Alice Wu's engaging low-budget film, Saving Face, makes the Big Apple and its characters shine probably in part to having Will Smith on board as a producer.
Wu, once a Seattle Microsoft computer programmer, nicely details the milieu of a closeted, hardworking New York Hospital surgeon, Wil, warmly acted by Michelle Krusiec, known for her work on "ER". She displays a nice sense of humor that doesn't mask her ability to make people care for her.
Wil often visits Flushing to see her mother who tries to match her up with the best eligible bachelors. But, Wil's very organized life is disrupted by her widowed Ma, played by the comely Joan Chen, veteran actress and also the director of Autumn in New York.
Ma comes to Wil's Park Slope flat having been thrown out of her parents house by her father (LI Zhiyu) because of getting pregnant in her relatively early middle age and concealing the father's identity.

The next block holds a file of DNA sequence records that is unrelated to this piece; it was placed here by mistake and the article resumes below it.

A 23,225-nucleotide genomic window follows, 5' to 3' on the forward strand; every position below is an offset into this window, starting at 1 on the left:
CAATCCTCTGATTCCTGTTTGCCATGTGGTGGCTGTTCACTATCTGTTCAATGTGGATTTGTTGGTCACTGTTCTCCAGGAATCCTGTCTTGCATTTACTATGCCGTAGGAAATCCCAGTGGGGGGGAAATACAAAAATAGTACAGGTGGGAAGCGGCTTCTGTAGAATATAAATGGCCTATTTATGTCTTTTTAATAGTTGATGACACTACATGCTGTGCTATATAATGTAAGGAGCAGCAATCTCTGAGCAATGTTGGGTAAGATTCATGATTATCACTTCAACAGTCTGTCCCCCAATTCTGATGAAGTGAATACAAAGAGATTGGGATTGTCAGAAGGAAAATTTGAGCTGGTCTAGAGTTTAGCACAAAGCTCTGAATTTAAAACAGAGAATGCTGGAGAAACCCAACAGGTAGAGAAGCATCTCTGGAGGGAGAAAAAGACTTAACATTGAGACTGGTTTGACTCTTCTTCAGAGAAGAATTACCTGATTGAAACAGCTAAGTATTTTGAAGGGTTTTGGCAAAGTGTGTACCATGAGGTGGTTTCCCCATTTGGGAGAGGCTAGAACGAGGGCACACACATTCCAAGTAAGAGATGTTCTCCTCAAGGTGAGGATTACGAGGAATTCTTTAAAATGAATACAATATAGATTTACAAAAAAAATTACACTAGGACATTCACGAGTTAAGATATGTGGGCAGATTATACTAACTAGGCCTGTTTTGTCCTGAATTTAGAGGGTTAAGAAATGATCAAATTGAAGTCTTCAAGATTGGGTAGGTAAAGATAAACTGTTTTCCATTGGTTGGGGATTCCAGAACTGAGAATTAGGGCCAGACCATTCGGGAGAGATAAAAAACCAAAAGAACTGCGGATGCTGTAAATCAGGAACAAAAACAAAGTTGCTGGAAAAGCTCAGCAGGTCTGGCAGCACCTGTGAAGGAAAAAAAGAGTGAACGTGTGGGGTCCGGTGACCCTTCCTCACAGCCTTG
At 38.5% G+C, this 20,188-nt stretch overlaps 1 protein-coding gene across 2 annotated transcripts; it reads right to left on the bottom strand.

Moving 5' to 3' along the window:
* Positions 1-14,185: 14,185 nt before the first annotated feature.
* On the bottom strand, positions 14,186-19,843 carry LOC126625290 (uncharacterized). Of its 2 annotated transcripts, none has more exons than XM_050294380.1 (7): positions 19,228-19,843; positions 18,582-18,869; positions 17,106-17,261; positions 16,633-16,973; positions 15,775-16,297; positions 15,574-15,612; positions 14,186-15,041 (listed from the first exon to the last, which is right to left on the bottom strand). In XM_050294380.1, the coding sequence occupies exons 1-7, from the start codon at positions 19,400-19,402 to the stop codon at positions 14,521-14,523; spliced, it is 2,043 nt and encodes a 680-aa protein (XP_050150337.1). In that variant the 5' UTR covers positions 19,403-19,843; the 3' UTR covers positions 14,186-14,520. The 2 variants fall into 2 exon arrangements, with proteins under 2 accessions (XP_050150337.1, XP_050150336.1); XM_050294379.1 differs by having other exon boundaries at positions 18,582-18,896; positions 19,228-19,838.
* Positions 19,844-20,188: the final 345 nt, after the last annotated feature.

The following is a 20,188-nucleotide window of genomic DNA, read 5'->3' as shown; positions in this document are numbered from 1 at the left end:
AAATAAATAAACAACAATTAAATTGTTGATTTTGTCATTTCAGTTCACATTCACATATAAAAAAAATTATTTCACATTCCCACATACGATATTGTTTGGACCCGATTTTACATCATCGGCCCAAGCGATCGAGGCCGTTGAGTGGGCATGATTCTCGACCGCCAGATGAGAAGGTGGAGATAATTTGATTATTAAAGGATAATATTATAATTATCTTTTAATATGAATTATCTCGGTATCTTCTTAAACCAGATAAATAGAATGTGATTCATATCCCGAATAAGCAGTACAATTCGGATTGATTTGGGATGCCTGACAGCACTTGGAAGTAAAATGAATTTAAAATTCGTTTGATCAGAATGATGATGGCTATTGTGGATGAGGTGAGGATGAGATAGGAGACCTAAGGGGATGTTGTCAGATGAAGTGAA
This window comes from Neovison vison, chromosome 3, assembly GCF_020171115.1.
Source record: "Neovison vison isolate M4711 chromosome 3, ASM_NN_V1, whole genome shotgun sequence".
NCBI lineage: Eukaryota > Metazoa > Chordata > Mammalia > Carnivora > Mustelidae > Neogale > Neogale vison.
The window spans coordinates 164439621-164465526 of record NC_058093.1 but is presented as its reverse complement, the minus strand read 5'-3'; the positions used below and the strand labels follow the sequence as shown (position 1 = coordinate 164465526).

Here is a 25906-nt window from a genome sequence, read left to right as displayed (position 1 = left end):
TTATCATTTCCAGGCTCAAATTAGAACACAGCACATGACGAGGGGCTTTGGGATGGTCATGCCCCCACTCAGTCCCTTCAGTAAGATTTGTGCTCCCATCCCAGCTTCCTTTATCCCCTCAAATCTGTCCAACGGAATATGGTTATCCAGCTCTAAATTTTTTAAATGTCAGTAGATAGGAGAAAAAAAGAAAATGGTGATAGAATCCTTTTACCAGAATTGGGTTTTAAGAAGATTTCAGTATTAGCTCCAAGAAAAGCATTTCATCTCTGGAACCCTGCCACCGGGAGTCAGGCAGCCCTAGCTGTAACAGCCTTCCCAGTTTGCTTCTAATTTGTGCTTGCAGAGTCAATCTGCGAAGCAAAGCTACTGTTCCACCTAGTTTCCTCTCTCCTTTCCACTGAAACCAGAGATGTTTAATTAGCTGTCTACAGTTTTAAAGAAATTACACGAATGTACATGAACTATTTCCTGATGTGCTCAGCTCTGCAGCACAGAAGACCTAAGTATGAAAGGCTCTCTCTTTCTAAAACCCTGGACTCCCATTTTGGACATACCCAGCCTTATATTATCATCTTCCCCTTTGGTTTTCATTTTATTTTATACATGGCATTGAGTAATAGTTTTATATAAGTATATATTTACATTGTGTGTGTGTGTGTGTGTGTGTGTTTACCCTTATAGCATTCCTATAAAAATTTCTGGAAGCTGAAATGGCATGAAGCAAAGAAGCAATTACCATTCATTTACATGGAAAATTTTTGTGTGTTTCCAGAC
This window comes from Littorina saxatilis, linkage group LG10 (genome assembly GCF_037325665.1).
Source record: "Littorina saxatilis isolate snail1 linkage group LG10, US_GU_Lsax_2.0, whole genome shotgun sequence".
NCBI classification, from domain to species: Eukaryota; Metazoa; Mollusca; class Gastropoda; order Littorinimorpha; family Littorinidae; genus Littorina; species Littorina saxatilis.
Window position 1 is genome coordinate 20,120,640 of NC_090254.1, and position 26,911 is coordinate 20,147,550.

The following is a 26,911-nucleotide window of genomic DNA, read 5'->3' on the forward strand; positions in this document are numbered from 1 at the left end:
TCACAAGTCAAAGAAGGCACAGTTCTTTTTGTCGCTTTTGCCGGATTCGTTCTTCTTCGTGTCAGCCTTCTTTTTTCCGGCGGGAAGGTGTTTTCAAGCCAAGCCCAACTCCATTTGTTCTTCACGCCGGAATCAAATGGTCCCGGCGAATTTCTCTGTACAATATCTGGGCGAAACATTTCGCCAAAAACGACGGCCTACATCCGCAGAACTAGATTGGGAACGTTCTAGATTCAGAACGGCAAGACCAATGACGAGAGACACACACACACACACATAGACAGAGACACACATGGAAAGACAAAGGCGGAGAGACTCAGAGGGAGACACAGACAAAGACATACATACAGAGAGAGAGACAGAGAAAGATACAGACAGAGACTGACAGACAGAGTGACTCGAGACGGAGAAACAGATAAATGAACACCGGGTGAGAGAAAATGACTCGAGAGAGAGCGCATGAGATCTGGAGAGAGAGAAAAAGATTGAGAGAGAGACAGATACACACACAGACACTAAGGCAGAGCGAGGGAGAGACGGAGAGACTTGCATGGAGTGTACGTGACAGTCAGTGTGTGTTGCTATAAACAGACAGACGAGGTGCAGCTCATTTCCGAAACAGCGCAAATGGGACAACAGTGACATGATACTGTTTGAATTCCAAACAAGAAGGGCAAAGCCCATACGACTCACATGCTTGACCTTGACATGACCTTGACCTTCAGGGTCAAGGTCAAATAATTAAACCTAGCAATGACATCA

This happens around the time Wil is becoming close with Vivian, tenderly endowed by Lynn Chen (no relation to Joan). Vivian is a luminous dancer with the New York City Ballet and had a little inside pull since her father is Wil's employer.
Wu sensitively touches on the themes felt in The Joy Luck Club concerning being true to one's heart and adhering to tradition. Where it goes may seem obvious to most, but the feelings of the primary characters comes off with much truth and a good amount of wit. There are some good scenes between Krusiec and the two Chens as Ma is prodded into marriage so she can finally leave Queens while a secret sapphic bond may be threatened in the process.
The conclusion of this Chinese-American romantic roundelay is set up like The Wedding Date, but has a better emotional payoff thanks to the performances and how Wu embraces them as flawed, yet endearing people.